Jury Clears Petco in Boy’s Rat Bite Fever Death

SAN DIEGO (CN) — A jury Thursday cleared Petco of selling a rat that killed a 10-year-old boy with rat bite fever, finding no negligence, and awarding no damages to the boy’s family.

The trial is believed to be the first in which an animal was considered a “product” subject to claims for product liability and manufacturing defects.

Jurors returned the verdict to Superior Court Judge Eddie Sturgeon after deliberating for one day. The animal did not bite 10-year-old Aidan Pankey, but rat bite fever can be transmitted by handling an infected animal or contacting its bodily fluids.

The jury found the Petco rat was not a defective product because it carried the disease. It found that while Petco should have known rats can infect pet owners with rat bite fever, the warnings the pet store issued to rat purchasers, including the Pankey family, were sufficient.

Andrew Pankey sued Petco in 2014 after losing his son to the disease the previous year. He sought $20 million for the loss of his son, who died suddenly after being hospitalized with flu-like symptoms, confirmed after his death to be rat bite fever.

Aidan died two weeks after his grandmother bought him the pet rat, which he named Alex. Jury foreman James Wigdel said he believed Petco and its co-defendant supplier Barney’s Pets “did a lot to protect the community from the disease.”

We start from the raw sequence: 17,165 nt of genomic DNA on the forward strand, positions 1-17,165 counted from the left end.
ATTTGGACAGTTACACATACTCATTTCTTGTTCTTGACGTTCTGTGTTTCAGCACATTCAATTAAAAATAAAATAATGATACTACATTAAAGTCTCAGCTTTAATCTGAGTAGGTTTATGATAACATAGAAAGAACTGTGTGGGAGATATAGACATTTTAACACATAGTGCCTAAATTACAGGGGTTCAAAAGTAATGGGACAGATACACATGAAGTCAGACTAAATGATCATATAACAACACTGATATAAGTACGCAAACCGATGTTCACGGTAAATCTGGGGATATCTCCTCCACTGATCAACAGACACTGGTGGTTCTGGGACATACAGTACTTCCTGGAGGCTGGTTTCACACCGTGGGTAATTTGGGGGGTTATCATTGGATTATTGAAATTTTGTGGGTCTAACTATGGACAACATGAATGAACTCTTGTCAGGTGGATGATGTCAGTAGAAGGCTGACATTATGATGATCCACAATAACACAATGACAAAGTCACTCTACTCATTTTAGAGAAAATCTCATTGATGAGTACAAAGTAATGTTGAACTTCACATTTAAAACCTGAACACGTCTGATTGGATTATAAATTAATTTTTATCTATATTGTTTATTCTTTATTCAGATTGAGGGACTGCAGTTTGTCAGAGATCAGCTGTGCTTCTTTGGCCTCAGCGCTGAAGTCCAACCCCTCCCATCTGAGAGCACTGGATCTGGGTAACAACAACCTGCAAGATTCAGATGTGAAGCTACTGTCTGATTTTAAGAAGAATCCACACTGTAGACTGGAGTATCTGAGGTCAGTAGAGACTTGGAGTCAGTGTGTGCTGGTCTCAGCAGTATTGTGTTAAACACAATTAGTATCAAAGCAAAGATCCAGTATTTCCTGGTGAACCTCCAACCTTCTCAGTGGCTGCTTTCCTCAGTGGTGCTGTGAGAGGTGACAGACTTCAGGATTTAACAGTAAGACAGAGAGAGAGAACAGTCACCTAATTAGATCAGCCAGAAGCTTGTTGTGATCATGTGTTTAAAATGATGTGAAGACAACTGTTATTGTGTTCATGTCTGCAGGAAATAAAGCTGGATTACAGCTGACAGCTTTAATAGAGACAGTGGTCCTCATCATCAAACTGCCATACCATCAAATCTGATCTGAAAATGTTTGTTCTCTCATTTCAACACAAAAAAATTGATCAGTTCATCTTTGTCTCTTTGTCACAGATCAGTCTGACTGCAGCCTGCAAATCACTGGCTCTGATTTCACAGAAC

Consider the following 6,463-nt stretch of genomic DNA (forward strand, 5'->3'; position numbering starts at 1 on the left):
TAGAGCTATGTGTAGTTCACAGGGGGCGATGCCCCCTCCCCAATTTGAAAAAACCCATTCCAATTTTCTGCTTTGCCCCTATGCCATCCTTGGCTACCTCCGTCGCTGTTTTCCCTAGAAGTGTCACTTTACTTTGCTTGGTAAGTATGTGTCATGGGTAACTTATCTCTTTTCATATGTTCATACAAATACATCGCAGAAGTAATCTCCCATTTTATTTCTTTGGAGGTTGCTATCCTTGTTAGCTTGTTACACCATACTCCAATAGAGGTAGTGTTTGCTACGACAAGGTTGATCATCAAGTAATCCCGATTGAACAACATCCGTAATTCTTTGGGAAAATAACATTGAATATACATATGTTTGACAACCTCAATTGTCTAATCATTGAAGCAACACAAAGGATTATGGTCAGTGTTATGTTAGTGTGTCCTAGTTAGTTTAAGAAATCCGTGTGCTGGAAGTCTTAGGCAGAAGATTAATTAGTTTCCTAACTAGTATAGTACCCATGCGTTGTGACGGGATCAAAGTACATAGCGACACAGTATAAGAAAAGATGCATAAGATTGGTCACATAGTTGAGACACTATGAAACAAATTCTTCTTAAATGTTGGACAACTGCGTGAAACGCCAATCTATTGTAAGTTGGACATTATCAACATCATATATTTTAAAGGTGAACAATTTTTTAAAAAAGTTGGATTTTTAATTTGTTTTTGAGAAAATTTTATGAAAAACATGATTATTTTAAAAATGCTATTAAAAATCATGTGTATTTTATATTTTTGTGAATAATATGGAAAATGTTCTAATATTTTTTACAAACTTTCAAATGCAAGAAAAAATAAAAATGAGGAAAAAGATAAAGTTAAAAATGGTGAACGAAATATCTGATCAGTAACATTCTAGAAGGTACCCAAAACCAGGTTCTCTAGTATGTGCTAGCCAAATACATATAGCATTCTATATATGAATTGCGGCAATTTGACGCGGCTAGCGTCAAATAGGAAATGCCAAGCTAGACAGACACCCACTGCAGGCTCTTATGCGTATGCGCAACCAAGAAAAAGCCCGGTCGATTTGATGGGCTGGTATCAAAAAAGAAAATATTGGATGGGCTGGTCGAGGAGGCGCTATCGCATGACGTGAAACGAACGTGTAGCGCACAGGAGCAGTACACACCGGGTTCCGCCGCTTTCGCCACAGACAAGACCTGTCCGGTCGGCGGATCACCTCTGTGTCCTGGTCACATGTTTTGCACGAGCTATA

Sharon Pankey, Aidan’s grandmother, said the jury’s decision sent the message: “Buyer beware.”

She said it took three months for the Centers for Disease Control to confirm that Aidan had died from rat bite fever, and that when she talked to other families who had been affected by the disease, she realized there needs to be more public education on the danger.

“Aidan was never bitten. We had no idea what was going on with his little body. Petco could do a better job on warnings and education,” Pankey said.

Sharon Pankey said she wants the CDC to start collecting data on rat bite fever cases and that she plans to lobby her elected officials to come up with healthcare policy to address the disease.

Andrew Pankey did not speak to reporters after the verdict.

John Gomez, the Pankeys’ attorney, said he was “frankly surprised” by the verdict, and that the family plans to appeal.

Petco attorney Kimberly Oberrecht did not speak after the verdict, but the company issued a statement on its website.

“We remain deeply saddened by the Pankey family’s tragic loss and are committed to continuing to provide the highest level of safety to our customers in the future,” Petco said. “We agree with the jury’s ruling, which validates our position that proper care, protocols and guidelines were adhered to by Petco in this case.”

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